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Slow Down on Saint Martin

If you’ve ever studied a map of Saint Martin, a 34-square-mile French-Dutch island in the Caribbean, you may have noticed that the French side is bigger—a lot bigger. According to legend, the border was determined by a Frenchman and a Dutchman who found themselves in Oyster Pond, on the east coast. Having agreed that the spot at which they met on the island’s other side would determine the dividing line from Oyster Pond, the two parted ways and raced around the perimeter. En route, the Frenchman drank wine. The Dutchman? He chose gin.

Because intrepid pioneers first explored this island on foot, it’s only appropriate that travelers today strap on their kicks and follow their example. And since Saint Martin’s hiking trails are largely undiscovered—they’re competing with diversions such as French restaurants, lively beach bars and casinos, after all—you’ll be rewarded with the same cliff-side views, quiet beach coves and untamed wildlife that probably lured the island’s European founders. Below we’ve outlined some favorite trails.


Boats (tickets, $10*) leave Saint Martin’s northeast coast every half hour to get to this small isle, uninhabited except for a few restaurants and bars. After disembarking, most travelers settle on yellow beach chairs, leaving the rest of Pinel for explorers. Paths cut through high grasses and purple-flowered sea potato vines, leading to a seaweed-covered beach that makes for great shelling. Farther along you’ll spot a scenic slope where the island’s iguanas—some quick and green, others ancient and gray—congregate, sunning themselves on warm stones.

A flat trail through blooming agaves and thick shrubs leads to another empty crescent of sugar-white sand on Pinel’s east coast. Look for marine life ranging from thumbnail-size crabs to dark red sea urchins. The beach is also a nesting ground for green and leatherback turtles, though sightings are rare.

If you’re hungry, grab a table at Karibuni, on the island’s main beach. Besides conch-filled pineapple salad and whole roasted snapper, there’s grilled spiny lobster with butter and garlic. Crustaceans can get pricey, though; for a less expensive lunch, try a hot ham-and-cheese sandwich at Snack Pinel back on the mainland.


While it’s just minutes from the town of Philipsburg, few people know that this scenic 1.5-mile hike exists, as its trailhead is at the end of a neighborhood street. The path itself is well kept, though, and travelers who take the time to find it will be rewarded with dramatic views of undeveloped cliffs and crashing turquoise waves.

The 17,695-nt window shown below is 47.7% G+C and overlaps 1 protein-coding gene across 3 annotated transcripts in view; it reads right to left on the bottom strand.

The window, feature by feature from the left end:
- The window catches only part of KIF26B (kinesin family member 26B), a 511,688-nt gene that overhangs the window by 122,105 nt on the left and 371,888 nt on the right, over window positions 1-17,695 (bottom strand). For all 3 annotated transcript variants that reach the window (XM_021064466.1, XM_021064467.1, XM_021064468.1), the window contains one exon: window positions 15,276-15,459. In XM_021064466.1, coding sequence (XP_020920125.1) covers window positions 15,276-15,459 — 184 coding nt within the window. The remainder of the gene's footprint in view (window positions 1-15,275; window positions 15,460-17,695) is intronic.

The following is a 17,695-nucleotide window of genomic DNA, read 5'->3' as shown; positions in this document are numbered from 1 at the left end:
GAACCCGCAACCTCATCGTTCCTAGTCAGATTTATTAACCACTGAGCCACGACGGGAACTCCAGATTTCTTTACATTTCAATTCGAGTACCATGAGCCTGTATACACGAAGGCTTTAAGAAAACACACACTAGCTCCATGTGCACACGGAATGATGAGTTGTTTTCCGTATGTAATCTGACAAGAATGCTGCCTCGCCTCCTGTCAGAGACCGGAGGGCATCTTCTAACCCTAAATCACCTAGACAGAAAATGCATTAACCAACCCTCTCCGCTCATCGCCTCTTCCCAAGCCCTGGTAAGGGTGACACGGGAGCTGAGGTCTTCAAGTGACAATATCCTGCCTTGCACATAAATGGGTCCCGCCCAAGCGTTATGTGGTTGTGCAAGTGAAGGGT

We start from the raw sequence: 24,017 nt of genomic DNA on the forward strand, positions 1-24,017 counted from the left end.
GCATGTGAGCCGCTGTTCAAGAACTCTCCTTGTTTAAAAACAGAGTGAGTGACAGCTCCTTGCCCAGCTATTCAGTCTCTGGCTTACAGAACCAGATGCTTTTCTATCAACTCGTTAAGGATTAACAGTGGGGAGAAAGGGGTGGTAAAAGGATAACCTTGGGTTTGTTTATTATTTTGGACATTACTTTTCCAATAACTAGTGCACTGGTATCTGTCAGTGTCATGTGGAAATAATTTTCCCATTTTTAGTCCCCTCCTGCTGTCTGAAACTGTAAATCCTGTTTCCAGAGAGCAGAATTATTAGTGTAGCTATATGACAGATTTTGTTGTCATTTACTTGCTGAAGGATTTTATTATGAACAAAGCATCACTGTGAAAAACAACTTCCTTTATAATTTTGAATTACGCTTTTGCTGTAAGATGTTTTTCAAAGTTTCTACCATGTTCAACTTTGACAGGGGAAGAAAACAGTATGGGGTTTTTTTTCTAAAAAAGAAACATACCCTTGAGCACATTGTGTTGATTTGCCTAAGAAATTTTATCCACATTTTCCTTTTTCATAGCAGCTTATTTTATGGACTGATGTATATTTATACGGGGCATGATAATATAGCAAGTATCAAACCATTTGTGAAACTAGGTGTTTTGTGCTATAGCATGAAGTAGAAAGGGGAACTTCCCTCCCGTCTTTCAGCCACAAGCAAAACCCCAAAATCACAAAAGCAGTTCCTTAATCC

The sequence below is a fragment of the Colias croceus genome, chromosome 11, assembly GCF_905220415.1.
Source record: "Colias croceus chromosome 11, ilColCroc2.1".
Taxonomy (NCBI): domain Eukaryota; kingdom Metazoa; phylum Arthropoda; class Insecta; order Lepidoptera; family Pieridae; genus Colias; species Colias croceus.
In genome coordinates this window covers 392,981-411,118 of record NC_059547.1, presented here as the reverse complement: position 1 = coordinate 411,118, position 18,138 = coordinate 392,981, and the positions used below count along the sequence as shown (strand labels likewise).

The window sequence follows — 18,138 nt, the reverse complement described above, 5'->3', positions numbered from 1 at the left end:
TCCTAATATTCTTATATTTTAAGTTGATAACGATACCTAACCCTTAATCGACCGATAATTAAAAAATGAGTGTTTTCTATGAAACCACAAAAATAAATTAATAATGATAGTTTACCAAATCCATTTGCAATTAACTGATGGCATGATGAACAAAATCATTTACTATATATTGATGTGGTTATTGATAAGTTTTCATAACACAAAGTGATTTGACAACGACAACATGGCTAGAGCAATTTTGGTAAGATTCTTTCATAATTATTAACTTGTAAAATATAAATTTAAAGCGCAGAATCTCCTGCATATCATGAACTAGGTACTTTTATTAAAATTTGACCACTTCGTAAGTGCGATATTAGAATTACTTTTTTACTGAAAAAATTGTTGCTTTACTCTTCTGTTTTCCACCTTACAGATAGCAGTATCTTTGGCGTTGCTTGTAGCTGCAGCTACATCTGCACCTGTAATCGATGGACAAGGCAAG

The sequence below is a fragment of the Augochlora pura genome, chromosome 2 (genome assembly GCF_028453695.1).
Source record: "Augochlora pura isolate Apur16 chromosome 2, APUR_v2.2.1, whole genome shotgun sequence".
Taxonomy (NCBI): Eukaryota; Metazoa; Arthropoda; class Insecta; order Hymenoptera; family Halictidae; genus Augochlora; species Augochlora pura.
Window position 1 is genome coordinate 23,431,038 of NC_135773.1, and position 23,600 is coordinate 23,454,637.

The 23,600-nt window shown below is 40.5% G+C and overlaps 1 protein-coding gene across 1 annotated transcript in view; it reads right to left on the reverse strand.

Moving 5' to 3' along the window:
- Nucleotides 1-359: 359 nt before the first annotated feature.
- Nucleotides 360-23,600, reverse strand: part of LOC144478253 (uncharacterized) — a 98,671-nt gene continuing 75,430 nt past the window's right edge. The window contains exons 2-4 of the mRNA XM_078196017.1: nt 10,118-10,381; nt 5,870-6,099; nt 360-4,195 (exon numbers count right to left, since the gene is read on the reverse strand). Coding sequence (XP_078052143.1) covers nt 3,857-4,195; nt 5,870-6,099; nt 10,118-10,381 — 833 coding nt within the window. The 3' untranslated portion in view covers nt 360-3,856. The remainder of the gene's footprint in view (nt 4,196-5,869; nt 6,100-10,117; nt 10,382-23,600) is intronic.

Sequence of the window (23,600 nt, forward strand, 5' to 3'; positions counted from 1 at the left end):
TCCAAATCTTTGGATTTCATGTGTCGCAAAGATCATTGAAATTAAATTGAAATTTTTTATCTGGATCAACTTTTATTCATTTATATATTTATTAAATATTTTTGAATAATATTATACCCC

Steep grassy hillsides are punctuated by black boulders, and stretches of tall grasses ripple in the Caribbean breezes. The hike is mostly flat with a few short inclines, but you may encounter low-lying native plants, some of which, such as endangered pope’s head cacti and acacia, have thorns, so wear pants and good walking shoes. Follow the trail for 50 minutes to a route that zigzags down to a natural pool at the ocean’s edge.


At 1,391 feet, Pic Paradis, or Paradise Peak, is the highest point on Saint Martin. To anyone who has hiked the Appalachians or Rockies, this trek may not look challenging, but don’t let the green hill fool you. Trailheads begin at Loterie Farm—the original owner acquired the land rights in a lottery—an adventure center with zip lines, a children’s play area and 3 restaurants. Stop at the reception desk for a hiking map ($7) and instructions; guided hikes are also available ($33; advance reservations required).

Moss-covered signs point you through the route’s lowlands, already dense with foliage. You can’t help but hum the theme from Indiana Jones as you swipe aside hanging tree roots or grab thick ropes to hoist yourself up steep inclines. Farther along the 2-mile trek, you’ll pass an abandoned sugar mill and rewarding overlooks of coastal towns Marigot and Philipsburg and may even spot mongoose and elusive wild monkeys. Nothing beats the peak, from whose 360-degree lookout point Saint Martin and other, distant Caribbean islands are unfurled below you.


Locals talk of a lengthy hike that begins and ends in Grand Case, a town on the French side. It’s a beautiful but confusing route, so we picked out our favorite portion, a 20-minute walk connecting Friar’s Bay and Happy Bay.

Fuel up with an espresso at Friar’s Bay Beach Café, then head north to a peninsula trail that rewards you with views of bobbing sailboats. Wildlife is pretty easy to spot: You may pass cows munching on sea greens as well as pelicans, brown boobies and migrating red-billed tropical birds.

The lesser-known Happy Bay, a ring of canvas-colored sand outlined in waxy beach plums and royal palms, is a great spot to watch the sunset, so before you make the trip, pack some provisions. Stalls at Marigot’s Farmer’s Market (Marigot Harbor), held Wednesday and Saturday, sell everything from fresh fruits and vegetables to spices and passion-fruit liqueurs. Close by, La Sucrière has baguettes and almond- and apricot-filled pastries. Round out the picnic basket with cured meats and fromage from Simply Market (Central Marigot), a French grocery store. You’ll also find a nice wine selection.

The Frenchman would be pleased.

NOTE: Information may have changed since publication. Please confirm key details before planning your trip.